Next-generation sequencing and related tools are inching closer to the clinic. At the International Congress of Human Genetics meeting held last month in Montreal, Quebec, representatives from next-gen technology companies discussed near-term applications of their tools, including how they may be used in the clinic. "Right now, [sequencing] cost declined so fast in the last 12 months, it surprised us," said Martin Reese, co-founder and CEO of Omicia.
There have been some successes in applying next-generation sequencing approaches to clinical problems, like childhood genetic disorders or cancer. For example, Reese points out that researchers at Omicia and the University of Utah used the company's Variant Annotation, Analysis, and Selection Tool, or VAAST, to identify a gene variant associated with a lethal X-linked disorder in infants. Further, sequencing is finding many applications in cancer to match up mutations in patients' tumors to the drugs that target those mutations. "Cancer is undergoing an amazing revolution," said Roopom Banerjee, president and CEO of RainDance Technologies.
Other clinical applications are falling right in line. Eric Schadt from Pacific Biosciences and Mount Sinai School of Medicine in New York said that Mount Sinai's newborn screening facility is moving toward using next-gen approaches to search for variants related to diseases like Tay-Sachs. Such applications, he said, are likely to be the first to obtain regulatory approval for clinical use.
Another use for next-gen sequencing approaches in the hospital environment is to track hospital-acquired infections like MRSA. As sequencing becomes even faster, samples could be taken from different spots throughout any given hospital at different times and sequenced the same day to monitor the spread of nosocomial infections. Such hospital-acquired infections are a top contributor to the cost of hospital stays, Schadt added. Indeed, according to an Archives of Internal Medicine study from last year, health care-associated sepsis and pneumonia led to $8.1 billion of in-hospital costs in the US in 2006.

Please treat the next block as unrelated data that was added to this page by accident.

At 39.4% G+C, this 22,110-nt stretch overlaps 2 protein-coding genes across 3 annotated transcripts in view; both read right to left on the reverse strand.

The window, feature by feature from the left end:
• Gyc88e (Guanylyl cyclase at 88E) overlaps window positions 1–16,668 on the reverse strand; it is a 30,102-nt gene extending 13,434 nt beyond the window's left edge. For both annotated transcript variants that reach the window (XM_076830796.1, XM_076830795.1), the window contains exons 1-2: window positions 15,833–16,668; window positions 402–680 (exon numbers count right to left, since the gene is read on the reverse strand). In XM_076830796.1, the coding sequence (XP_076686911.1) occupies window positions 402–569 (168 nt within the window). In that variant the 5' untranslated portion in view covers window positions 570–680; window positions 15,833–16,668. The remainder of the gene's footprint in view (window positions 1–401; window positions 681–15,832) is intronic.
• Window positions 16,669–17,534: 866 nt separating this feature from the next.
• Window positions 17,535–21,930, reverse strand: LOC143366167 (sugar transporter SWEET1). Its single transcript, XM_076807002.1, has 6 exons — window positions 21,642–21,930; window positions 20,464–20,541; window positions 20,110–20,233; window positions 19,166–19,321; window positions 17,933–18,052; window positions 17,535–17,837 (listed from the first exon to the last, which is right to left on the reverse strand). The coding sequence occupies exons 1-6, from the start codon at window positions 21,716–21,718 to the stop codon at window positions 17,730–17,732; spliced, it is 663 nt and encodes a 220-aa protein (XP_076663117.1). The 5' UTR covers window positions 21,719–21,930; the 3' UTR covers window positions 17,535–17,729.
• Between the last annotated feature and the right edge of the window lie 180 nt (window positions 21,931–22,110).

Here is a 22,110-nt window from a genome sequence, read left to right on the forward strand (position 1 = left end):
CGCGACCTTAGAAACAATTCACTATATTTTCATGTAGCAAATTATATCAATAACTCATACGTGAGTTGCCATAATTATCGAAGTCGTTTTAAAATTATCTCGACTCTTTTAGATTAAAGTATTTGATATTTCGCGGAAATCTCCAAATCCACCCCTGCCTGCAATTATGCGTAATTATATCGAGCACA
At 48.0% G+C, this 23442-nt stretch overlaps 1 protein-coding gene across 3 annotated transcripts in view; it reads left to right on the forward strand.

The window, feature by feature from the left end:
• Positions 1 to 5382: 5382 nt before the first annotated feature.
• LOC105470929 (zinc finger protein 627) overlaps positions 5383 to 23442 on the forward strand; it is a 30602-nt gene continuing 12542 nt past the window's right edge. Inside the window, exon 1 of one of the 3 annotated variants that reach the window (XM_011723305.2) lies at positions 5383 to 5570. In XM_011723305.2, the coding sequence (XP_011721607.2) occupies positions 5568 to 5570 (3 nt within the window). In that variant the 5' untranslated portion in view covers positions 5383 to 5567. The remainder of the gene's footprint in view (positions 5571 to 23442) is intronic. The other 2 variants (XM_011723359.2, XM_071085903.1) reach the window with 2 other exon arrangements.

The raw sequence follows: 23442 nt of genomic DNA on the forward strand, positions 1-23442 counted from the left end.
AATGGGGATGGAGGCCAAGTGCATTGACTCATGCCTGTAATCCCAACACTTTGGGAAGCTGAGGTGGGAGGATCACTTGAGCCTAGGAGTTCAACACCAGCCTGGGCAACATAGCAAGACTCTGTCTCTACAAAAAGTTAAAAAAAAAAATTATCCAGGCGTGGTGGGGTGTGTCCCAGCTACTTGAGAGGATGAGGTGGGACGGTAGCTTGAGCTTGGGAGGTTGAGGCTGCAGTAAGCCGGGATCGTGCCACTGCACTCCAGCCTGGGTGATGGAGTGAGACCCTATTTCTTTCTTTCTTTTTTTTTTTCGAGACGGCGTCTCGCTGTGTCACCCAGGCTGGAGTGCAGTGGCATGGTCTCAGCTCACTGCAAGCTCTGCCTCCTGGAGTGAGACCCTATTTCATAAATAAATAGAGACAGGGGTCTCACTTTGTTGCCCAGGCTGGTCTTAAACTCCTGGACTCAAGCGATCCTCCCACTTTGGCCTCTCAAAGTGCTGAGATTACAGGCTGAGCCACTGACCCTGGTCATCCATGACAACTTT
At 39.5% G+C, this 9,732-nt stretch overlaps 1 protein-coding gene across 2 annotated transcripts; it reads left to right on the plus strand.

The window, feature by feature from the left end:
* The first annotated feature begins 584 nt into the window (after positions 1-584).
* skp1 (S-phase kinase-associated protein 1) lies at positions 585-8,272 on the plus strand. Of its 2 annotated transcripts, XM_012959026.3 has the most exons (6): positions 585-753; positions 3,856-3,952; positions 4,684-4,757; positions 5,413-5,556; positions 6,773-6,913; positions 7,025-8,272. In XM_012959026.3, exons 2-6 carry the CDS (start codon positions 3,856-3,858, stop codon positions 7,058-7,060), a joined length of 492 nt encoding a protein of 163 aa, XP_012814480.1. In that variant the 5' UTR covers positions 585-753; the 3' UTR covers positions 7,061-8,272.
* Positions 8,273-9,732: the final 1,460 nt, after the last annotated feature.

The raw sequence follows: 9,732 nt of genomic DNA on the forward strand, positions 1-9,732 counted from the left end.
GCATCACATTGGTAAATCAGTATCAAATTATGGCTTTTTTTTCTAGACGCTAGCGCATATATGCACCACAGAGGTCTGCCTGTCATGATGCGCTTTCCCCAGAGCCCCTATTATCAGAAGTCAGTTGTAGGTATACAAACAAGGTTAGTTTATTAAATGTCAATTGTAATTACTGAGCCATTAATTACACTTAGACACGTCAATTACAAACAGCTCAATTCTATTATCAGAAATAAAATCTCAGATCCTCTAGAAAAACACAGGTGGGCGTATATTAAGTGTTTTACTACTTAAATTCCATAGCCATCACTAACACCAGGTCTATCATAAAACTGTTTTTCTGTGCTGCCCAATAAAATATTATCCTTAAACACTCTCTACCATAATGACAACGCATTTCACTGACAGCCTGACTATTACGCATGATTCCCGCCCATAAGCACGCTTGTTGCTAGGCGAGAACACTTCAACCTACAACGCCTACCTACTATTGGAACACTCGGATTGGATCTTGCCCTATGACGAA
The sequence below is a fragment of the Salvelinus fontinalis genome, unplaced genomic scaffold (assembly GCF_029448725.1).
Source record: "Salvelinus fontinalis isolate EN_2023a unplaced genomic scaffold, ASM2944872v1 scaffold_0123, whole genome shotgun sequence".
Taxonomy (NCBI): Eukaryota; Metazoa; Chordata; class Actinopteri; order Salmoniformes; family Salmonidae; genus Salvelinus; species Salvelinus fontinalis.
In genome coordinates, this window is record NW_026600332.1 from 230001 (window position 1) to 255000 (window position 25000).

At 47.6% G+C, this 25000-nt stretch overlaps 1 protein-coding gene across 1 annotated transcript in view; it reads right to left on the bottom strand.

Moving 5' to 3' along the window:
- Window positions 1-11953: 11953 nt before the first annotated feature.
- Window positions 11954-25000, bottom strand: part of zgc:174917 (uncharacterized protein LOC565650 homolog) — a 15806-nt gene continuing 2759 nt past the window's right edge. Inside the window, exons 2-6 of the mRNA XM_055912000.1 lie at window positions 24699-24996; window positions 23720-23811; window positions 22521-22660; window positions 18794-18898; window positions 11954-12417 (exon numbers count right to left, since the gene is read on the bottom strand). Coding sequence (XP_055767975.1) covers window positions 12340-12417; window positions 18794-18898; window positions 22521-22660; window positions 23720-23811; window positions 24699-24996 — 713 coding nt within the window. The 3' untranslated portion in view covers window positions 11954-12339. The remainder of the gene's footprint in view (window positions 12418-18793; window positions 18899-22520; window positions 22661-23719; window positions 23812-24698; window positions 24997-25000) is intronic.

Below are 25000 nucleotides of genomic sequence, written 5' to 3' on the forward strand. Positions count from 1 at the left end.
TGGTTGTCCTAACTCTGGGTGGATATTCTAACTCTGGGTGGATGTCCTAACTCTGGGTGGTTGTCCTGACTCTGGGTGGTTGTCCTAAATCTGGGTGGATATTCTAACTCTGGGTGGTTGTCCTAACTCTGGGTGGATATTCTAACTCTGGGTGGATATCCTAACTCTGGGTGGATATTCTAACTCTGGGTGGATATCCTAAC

As next-gen sequencing data flows into the clinic, physicians have to be ready to make use of it. "Traditionally, genetic counselors and medical geneticists have lagged two to three years behind" academia in adopting new methods, Banerjee said, adding that his company is investing in targeted sequencing to get clinical-grade sequence information to healthcare professionals.
In addition, patient privacy is also a concern. "It is extremely important," said Andreas Sundquist, co-founder, president, and CEO of DNAnexus. Rules like the US Health Insurance Portability and Accountability Act can guide the process. However, he said, just because data is in the cloud does not mean that it is public — most data centers have good security in place. In the longer term, "the days of being anonymous are over," Schadt said.
"We are at the age of genomic medicine today," Omicia's Reese added, "but it is only the beginning."